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The Autism Spectrum Quotient (AQ) is one of several clinical psychology tests that studies autistic traits. Simon Baron-Cohen, along with other researchers at the Autism Research Centre in Cambridge, England, published the questionnaire in 2001 to gather information on autism as a spectrum disorder. The test consists of 50 statements designed to shed light on the behaviors most affected by autism. Most adults who have been diagnosed with any autism spectrum disorder score more than 30 on the test, and those that have not typically score less than 20. The questionnaire is not designed to be a diagnostic tool.
The 50 statements on the Autism Spectrum Quotient deal with several areas. Poor social and communication skills are typically evident in adults who have autism spectrum disorders, and many statements deal with spending time with others, understanding people’s motives and making friends. Other statements concern attention to detail and love of routines. For every question, the test-taker is supposed to check “definitely agree,” “slightly agree,” “slightly disagree” or “definitely disagree.”
The scoring of the Autism Spectrum Quotient is very simple. One point is awarded for “definitely agree” or “slightly agree” on any statement that a person with autism would probably agree. Then one point is awarded for any “definitely disagree” or “slightly disagree” answer on the other statements with which a person with autism would usually disagree. During the first testing phase, women without a diagnosed autism spectrum disorder scored an average of 15, whereas men averaged 17. Those diagnosed with Asperger’s Syndrome or high-functioning autism scored about 35.
Later, the Autism Spectrum Quotient was used to analyze college mathematics students to see whether they had a higher score than the control group. In fact, math majors averaged 21.8, more than five points higher than the average. People who have autism spectrum disorders tend to be drawn to the fields of math and science more than others, perhaps because of the strict routine that can be expected in such a field.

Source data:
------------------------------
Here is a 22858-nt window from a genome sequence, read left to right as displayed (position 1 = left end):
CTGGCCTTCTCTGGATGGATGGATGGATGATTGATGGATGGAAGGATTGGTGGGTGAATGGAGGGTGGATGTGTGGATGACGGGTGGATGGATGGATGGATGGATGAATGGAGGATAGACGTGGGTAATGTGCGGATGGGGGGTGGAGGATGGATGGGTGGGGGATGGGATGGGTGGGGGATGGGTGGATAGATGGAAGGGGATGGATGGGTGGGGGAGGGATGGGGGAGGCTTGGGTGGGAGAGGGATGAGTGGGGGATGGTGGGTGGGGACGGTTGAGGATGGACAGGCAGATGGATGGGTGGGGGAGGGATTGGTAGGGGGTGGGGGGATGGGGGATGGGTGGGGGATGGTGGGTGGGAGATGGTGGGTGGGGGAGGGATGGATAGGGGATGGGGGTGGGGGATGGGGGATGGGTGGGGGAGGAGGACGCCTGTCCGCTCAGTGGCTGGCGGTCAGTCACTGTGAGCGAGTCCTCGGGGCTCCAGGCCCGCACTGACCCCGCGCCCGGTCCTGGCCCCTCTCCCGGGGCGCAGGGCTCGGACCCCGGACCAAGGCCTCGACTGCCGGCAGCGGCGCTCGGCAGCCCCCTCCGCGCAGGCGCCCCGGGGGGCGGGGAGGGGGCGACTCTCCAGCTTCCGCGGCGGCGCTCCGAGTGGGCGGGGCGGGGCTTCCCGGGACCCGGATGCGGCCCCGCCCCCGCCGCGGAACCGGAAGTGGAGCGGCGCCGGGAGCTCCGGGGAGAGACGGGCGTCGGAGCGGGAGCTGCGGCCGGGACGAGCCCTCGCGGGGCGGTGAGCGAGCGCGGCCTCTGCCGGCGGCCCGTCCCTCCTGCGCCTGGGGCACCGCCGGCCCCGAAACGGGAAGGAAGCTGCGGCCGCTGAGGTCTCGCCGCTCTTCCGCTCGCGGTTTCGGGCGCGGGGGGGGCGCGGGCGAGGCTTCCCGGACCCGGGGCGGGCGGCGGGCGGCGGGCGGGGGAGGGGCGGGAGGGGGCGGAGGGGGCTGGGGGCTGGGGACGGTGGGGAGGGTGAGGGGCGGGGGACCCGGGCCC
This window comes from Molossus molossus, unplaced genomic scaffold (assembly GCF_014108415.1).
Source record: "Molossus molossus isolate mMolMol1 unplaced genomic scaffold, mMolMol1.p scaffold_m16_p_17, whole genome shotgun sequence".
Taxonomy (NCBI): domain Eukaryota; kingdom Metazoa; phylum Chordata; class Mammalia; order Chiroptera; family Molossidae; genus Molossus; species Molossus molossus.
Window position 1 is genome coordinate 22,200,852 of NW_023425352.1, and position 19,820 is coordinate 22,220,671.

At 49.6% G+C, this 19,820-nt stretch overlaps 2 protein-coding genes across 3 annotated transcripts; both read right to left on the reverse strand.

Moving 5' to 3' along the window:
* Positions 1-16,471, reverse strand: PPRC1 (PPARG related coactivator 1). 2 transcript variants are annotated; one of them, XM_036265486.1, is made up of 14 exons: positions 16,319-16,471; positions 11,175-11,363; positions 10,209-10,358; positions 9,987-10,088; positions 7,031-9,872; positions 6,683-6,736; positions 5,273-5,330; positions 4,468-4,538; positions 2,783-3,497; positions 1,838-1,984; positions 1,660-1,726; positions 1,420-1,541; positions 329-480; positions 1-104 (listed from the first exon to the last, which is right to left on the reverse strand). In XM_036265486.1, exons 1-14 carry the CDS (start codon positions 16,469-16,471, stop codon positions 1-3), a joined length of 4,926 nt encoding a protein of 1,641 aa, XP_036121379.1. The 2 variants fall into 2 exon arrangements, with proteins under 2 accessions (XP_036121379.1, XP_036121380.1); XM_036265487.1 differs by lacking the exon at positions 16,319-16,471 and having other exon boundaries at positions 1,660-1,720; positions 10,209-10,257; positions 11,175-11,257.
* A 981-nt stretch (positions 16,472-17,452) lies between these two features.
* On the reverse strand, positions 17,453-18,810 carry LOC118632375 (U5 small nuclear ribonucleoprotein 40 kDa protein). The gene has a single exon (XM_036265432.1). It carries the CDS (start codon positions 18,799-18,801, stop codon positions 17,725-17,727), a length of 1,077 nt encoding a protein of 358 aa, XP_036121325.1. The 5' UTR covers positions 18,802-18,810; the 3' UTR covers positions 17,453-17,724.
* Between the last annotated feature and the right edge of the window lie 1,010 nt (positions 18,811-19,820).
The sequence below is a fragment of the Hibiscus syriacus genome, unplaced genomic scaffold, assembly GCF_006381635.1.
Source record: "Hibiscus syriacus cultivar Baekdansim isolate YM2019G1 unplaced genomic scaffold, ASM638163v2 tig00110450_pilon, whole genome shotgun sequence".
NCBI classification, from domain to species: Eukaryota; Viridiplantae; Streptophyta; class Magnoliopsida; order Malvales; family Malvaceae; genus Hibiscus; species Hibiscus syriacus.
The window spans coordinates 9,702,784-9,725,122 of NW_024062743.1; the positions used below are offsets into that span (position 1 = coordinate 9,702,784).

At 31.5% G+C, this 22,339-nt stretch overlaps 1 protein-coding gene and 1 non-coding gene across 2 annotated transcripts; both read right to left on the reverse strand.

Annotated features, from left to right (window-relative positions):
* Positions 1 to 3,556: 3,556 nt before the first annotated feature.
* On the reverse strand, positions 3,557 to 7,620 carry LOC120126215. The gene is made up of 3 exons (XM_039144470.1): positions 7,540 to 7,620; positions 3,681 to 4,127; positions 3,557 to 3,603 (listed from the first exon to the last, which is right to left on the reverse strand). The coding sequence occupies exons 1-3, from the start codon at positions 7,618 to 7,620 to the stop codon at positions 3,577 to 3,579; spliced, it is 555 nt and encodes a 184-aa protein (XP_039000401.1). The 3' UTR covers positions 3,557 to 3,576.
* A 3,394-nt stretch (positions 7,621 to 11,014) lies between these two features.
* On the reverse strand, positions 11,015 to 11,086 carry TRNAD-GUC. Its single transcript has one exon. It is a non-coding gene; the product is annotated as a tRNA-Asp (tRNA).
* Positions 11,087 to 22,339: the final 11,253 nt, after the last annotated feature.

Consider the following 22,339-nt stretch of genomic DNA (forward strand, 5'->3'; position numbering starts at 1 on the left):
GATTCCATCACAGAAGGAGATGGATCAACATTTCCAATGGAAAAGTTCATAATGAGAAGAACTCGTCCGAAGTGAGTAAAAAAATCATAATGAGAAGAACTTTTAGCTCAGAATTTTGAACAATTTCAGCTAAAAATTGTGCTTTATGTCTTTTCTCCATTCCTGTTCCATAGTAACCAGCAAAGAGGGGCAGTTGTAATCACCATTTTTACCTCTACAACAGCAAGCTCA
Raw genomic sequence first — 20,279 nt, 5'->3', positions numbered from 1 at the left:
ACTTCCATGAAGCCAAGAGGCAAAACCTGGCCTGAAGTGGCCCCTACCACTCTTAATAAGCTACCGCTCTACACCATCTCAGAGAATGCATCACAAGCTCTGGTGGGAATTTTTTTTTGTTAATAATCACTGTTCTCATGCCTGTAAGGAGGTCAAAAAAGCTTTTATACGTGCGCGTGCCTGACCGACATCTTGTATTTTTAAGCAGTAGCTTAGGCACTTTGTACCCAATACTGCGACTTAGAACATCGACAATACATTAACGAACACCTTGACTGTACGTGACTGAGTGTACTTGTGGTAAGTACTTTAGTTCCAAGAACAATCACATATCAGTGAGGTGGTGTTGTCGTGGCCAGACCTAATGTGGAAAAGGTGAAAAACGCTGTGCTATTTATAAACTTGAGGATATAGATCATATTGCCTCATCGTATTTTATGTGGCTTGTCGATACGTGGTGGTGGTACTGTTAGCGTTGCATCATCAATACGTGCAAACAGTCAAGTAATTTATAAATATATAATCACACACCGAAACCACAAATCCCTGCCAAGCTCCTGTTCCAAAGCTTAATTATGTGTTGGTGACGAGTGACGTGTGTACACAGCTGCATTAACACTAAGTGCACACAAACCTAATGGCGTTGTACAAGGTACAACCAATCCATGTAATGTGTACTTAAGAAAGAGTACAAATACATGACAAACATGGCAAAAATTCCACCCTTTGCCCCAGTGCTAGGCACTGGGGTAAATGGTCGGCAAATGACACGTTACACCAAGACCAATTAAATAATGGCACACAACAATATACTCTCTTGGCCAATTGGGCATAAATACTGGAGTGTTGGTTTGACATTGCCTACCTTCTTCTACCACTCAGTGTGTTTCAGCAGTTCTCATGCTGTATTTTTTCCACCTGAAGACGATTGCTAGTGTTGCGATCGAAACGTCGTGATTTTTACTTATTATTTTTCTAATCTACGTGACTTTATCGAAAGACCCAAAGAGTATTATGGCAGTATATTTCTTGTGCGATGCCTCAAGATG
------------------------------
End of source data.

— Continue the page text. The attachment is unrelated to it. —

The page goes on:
The questionnaire is not a diagnosis of autism spectrum disorder, although many adults use it to self-diagnose. The numbers are intended to be averages and are for comparison's sake only. Autism is a spectrum disorder, so some people have some of the symptoms yet have no difficulties functioning. Sometimes those with high-functioning autism do not even go through the trouble of getting a diagnosis. Others will find these same symptoms cause them immense trouble, because they are at the opposite end of the spectrum.
Although the test is not intended to diagnose autism, some doctors use it as a screening device. For instance, if someone scores below a 25 on it, the doctor can rule out autism. In addition, the original Autism Spectrum Quotient was designed for adults. In 2006 and 2007, longer versions were developed for assessing children and adolescents.
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